Projects

FOSTER

The FOSTER and FOSTER+ projects focused on promoting the practical implementation of Open Science, with activities targeting academic staff, young scientists and policy-makers in particular. Partners from disciplines in the life sciences, social sciences and humanities tailored training content to the practices of each domain. Outcome-oriented workshops were organized, providing participants with tangible skills, such as selecting relevant repositories, understanding how to license research data, and negotiating EU data protection laws.

World Community Grid

World Community Grid enables anyone with a computer, smartphone or tablet to donate their unused computing power to advance cutting-edge scientific research on topics related to health, poverty, and sustainability. It brings together volunteers and researchers at the intersection of computational chemistry, open science and citizen science.  

Open Schools for Open Societies – OSOS

Open science, open source, open access…these concepts are now familiar to you. What about Open schools? 

According to the OSOS project (Open Schools for Open Societies), this term stands for schools that become open communities of learning by opening up to their community while using the school’s environment to enrich the learning experience of the students. It gives students the opportunity to learn together with the real world and other people than only their teachers.

Johns Hopkins

Johns Hopkins experts in global public health, infectious disease, and emergency preparedness have been at the forefront of the international response to COVID-19. 

They created a website as a resource to help advance the understanding of the virus, inform the public, and brief policymakers in order to guide a response, improve care, and save lives. 

Nextstrain

Nextstrain is an open-source project to harness the scientific and public health potential of pathogen genome data. They provide a continually updated view of publicly available data alongside powerful analytic and visualization tools which can be used by the public. Through interactive data visualizations, they aim to allow exploration of always up-to-date datasets, providing a novel surveillance tool to the scientific and public health communities.

Rosetta@home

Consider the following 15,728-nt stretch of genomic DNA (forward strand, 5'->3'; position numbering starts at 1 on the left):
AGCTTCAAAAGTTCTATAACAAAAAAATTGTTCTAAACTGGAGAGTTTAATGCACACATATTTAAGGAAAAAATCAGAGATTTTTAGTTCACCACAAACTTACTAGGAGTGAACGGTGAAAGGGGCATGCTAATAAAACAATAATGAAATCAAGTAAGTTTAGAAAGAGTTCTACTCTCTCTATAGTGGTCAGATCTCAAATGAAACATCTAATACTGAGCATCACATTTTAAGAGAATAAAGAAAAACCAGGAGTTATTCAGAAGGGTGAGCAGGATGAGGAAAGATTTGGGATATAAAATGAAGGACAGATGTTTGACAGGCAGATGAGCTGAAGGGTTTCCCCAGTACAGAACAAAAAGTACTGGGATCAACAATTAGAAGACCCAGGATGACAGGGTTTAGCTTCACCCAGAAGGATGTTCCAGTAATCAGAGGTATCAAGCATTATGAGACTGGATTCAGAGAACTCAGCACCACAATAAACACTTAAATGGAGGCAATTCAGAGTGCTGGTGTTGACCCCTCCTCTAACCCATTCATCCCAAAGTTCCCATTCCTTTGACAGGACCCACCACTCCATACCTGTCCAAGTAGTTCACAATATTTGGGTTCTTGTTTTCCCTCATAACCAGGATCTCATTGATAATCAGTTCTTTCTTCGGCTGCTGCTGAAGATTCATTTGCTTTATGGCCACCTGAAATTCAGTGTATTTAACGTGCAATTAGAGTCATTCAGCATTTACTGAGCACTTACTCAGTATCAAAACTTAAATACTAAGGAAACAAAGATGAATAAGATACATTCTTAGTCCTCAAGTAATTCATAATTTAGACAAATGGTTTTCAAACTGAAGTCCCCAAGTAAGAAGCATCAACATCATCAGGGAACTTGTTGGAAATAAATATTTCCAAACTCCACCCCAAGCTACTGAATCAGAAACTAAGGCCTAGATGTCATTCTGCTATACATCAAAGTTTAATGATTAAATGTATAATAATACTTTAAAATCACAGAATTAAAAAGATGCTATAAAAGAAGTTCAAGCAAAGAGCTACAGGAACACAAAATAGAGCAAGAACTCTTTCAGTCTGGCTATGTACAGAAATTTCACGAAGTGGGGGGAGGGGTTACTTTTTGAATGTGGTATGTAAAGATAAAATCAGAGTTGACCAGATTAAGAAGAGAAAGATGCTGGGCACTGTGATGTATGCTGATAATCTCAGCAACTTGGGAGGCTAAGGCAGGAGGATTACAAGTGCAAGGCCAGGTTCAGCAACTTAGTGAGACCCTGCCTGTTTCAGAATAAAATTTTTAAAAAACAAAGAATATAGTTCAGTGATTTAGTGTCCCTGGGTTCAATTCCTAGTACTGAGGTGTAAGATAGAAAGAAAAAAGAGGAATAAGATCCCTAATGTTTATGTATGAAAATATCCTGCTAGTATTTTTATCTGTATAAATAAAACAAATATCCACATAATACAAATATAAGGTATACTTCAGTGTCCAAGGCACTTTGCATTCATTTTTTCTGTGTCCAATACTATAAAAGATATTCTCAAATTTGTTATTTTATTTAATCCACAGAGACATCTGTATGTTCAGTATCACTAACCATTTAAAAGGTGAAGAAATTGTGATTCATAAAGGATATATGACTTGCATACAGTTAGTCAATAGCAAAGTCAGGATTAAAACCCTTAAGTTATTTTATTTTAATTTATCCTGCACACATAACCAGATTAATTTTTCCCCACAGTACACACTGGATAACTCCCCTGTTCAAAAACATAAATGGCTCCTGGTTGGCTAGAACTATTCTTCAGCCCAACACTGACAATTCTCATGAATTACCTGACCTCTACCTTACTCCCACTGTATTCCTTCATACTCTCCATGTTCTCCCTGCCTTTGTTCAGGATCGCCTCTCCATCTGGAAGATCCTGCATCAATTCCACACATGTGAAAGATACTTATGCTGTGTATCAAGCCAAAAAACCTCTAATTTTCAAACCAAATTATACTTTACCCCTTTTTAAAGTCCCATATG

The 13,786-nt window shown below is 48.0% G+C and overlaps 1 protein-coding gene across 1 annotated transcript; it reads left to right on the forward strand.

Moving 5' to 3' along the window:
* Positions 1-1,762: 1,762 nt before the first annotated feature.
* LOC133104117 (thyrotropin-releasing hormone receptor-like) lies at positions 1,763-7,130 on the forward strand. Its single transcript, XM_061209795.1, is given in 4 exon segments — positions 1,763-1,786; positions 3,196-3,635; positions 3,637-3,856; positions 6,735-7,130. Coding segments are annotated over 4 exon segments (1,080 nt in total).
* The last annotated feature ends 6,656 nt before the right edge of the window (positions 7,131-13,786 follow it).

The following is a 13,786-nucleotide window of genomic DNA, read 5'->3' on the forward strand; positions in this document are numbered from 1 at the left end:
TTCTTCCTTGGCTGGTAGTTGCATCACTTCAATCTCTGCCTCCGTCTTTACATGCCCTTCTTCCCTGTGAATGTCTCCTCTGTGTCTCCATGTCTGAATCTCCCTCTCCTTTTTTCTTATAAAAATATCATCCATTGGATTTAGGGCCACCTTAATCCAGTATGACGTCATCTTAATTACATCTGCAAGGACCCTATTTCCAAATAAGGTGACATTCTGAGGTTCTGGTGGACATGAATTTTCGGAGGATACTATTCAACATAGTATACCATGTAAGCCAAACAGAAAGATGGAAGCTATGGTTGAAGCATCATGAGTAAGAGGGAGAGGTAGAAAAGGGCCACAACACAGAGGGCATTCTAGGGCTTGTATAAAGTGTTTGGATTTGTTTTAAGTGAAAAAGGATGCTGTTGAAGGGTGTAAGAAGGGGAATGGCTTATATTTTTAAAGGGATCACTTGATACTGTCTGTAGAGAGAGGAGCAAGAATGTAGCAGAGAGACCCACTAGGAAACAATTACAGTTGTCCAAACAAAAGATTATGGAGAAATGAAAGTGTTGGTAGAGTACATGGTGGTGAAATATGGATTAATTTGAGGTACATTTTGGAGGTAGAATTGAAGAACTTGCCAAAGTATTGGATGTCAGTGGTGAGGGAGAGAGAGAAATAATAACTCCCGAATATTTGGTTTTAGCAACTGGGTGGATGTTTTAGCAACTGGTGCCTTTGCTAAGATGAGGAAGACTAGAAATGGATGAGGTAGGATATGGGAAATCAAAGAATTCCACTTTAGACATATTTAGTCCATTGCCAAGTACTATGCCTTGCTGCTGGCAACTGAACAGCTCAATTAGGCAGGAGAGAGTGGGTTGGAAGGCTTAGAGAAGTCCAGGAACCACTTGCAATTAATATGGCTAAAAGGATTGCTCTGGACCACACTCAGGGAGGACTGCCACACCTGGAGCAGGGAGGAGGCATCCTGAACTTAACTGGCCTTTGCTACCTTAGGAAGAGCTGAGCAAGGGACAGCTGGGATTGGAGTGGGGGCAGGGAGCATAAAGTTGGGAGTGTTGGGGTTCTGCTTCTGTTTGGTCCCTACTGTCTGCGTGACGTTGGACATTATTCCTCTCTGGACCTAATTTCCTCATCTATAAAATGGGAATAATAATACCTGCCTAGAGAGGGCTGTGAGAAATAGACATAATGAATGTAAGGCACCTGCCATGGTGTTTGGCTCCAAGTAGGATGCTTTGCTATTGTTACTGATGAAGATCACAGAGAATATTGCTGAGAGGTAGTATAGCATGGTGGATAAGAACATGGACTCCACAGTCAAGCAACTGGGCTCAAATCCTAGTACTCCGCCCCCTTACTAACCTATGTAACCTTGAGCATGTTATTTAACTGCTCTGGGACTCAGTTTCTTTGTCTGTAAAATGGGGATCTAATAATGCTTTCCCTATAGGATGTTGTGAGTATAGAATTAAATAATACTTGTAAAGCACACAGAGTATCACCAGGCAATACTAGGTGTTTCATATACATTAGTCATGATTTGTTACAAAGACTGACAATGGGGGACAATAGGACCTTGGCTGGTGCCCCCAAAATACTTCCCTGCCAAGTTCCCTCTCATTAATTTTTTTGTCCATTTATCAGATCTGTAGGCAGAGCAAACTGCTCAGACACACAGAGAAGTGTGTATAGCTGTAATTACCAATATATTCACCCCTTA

You don’t have to be a scientist to do science.  

This is the slogan of the Rosetta@home project. The idea is quite simple – you can donate free computing capacity in times where you don’t need it to determine the 3-dimensional shapes of proteins. By running the Rosetta program on your computer, you will help researchers speed up processes and increase knowledge to fight against major human diseases such as such as HIV, Malaria, Cancer, and Alzheimer’s. Currently, Rosetta@home is mainly used to model important coronavirus proteins. 

Ring-a-Scientist

ing-a-Scientist wants to bring researchers into the classroom – live via a videoconferencing call. Depending on the school subject and the teacher’s preferences, a call can include virtual laboratory tours, debates, current research and career advice.  

How can it help me? 

Teachers or students who wish to enhance their lessons can use the platform ring-a-scientist to get in contact with researchers from various disciplines. Researchers from the appropriate discipline are available and can be brought directly into your classroom via video stream. 

NewHoRRIzon

NewHoRRIzon is a project that aims at further integrating Responsible Research and Innovation (RRI) in the research and innovation systems on national and international levels. The concept of RRI is an approach which intends to bridge gaps between science, research and innovation communities and society at large by fostering more inclusive, anticipatory, open and responsive research and innovation systems.